H.B. 2272 - Oklahoma Cap on Medical Marijuana Businesses Act of 2021
Note: As of publication of this article, Oklahoma House of Representatives Bill 2272 (the “Bill”) has been passed by the Oklahoma House of Representatives and submitted to the Oklahoma Senate. Before going into effect, the Bill must still be passed by the Senate and signed into law by Governor Stitt. Therefore, it is not yet law. This article seeks to analyze the impacts of the Bill in the event it does become law.
On March 10, 2021, the Oklahoma House of Representatives passed H.B. 2272 (the “Bill”), known as the “Oklahoma Cap on Medical Marijuana Businesses Act of 2021.” As the title implies, if passed and signed by the governor, this Bill would place caps on the number of medical cannabis businesses in Oklahoma. However, what does it really mean for Oklahoma’s medical cannabis industry?
First, for a two-year period beginning September 1, 2021, the Bill would cap the total number of dispensary licenses, commercial grower licenses, and processor licenses to the total number of active licenses on September 1, plus the number of pending applications with the Oklahoma Medical Marijuana Authority (“OMMA”) for each license category. The Bill specifically states that OMMA will process all applications which are pending on September 1, 2021.
Second, the Bill caps the number of dispensaries, commercial growers, and processors licensed to operate in the state until each category reaches the following maximums:
Commercial Growers: 5,000
According to OMMA, as of March 5, 2021, there were 2,144 active dispensary licenses, 7,004 active commercial grower licenses, and 1,325 active processor licenses in the state. Therefore, each license category currently exceeds the maximum number of licenses permitted in the Bill. In order to minimize the licenses authorized in the Bill, the licenses in each category will be “automatically reduced” by the number of licenses in each category which are “surrendered, canceled or otherwise terminated.” In other words, no new licenses will be issued until the number of licenses falls below the caps listed in the Bill.
Third, in addition to placing caps on the number of each license authorized, the Bill also places restrictions on the renewals of those licenses. As written, the Bill requires a dispensary or processor license-holder to have a minimum of $5,000.00 monthly average gross sales for a 12-month period. For holders of a commercial grower license, they must have a minimum of 50 marijuana plants under cultivation each month, averaged for a 12-month period. If the minimum thresholds are not met, the license-holder will be prohibited from renewing the license. Once the authorized licenses are reduced to the mandated thresholds, the Bill calls for the creation of a “number-based lottery” for issuing any available licenses in the future.
Understandably, the Bill may cause concern to those in or seeking to enter the Oklahoma medical cannabis business, as well as to Oklahoma patients who rely on medical cannabis for treatment. Due to the $5,000.00 minimum threshold requirement, the Bill may have negative implications for small businesses, especially in some rural Oklahoma communities. Although it may not sound like an exorbitant amount of money, $5,000.00 per month may be more than some dispensaries or processors can do and may be more than some need to sustain their business. As a result, this may lead to dispensaries closing in counties with smaller populations, making it more difficult for patients to access medical cannabis in those areas of the state.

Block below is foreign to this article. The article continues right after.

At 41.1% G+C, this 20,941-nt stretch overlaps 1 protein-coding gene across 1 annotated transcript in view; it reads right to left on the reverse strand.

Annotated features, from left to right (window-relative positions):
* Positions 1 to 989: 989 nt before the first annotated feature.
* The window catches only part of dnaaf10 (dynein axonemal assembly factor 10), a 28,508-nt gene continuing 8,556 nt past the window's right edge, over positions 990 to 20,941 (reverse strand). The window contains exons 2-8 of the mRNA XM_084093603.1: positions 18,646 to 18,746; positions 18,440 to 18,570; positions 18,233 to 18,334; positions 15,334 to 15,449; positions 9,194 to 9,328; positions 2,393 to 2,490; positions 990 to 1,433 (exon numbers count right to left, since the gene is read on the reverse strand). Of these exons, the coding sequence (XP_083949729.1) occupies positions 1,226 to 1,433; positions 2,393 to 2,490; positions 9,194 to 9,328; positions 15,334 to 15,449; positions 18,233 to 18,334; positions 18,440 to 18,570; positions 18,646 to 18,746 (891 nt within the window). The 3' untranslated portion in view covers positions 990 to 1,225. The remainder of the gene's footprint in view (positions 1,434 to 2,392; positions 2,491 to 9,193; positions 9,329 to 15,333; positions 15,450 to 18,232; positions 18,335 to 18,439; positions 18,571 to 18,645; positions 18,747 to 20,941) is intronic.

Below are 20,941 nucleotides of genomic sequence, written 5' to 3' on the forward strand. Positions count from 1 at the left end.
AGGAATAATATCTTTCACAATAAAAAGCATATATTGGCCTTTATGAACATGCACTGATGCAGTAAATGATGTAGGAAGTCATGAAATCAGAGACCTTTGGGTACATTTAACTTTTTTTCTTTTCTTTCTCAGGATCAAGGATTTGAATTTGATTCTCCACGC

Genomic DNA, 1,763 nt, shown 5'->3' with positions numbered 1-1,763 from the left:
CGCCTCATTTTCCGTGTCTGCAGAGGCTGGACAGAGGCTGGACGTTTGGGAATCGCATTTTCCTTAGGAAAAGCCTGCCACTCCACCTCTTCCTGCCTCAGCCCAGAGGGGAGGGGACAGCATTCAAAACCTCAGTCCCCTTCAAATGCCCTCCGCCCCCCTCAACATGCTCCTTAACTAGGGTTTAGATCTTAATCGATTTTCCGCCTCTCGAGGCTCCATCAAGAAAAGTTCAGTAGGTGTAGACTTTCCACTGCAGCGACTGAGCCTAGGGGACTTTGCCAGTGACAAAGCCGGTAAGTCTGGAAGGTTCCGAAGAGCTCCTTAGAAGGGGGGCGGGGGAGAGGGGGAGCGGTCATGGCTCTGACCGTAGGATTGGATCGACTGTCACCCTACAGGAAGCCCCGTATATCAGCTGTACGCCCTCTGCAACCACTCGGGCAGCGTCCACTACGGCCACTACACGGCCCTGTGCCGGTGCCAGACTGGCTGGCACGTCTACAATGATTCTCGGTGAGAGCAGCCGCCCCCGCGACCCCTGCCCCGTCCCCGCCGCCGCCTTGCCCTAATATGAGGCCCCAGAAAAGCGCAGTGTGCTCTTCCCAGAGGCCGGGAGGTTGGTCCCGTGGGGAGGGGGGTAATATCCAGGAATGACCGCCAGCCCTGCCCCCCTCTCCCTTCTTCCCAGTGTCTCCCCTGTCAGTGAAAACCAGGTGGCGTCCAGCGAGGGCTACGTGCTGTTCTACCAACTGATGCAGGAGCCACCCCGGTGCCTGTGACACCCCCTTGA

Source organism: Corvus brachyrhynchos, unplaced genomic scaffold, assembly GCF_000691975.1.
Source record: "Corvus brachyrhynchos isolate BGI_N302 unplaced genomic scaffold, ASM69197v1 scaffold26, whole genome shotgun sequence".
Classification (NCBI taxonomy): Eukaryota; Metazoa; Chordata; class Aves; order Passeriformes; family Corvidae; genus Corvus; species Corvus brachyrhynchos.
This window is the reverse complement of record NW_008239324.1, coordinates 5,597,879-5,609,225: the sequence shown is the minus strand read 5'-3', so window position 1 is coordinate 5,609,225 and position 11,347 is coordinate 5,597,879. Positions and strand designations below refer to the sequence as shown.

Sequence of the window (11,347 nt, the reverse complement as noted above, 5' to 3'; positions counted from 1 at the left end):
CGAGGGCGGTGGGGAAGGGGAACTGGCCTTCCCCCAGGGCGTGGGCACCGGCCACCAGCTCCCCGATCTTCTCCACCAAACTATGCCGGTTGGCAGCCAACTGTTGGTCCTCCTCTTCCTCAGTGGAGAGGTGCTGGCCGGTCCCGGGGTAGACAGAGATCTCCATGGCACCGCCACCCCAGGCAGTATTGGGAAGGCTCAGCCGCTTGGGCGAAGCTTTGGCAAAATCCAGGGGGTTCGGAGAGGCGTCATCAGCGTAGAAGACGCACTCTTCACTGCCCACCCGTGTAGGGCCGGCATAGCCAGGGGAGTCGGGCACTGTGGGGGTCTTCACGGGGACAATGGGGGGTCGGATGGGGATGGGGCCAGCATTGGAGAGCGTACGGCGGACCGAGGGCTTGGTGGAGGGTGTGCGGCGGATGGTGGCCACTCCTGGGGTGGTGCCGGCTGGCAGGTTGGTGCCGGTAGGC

As noted above, as of publication of this article, the Bill has been passed by the Oklahoma House of Representatives and submitted to the Oklahoma Senate. Before going into effect, the Bill must still be passed by the Senate and signed into law by Governor Stitt.
You can follow its progress here: http://www.oklegislature.gov/BillInfo.aspx?Bill=HB%202272
You can read the full text of the Bill here: http://webserver1.lsb.state.ok.us/cf_pdf/2021-22%20ENGR/hB/HB2272%20ENGR.PDF
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The information contained in this publication is not legal advice and should not be construed as such. Nor is this publication intended to create an attorney-client relationship by and between Munson & McMillin and the reader. If you are interested in applying for a dispensary, commercial grower, or processor license, we recommend beginning work on your application as soon as possible. At Munson & McMillin, we are experienced in successfully navigating the OMMA application process and are ready to answer any questions or to help you begin work on your application for an OMMA business license.
This publication is provided by Munson & McMillin as a service to businesses. If you or someone you know needs advice, legal representation, or consultation in the emerging Oklahoma medical cannabis industry, please contact Vijay Madduri at email@example.com or B.J. Bergner at firstname.lastname@example.org.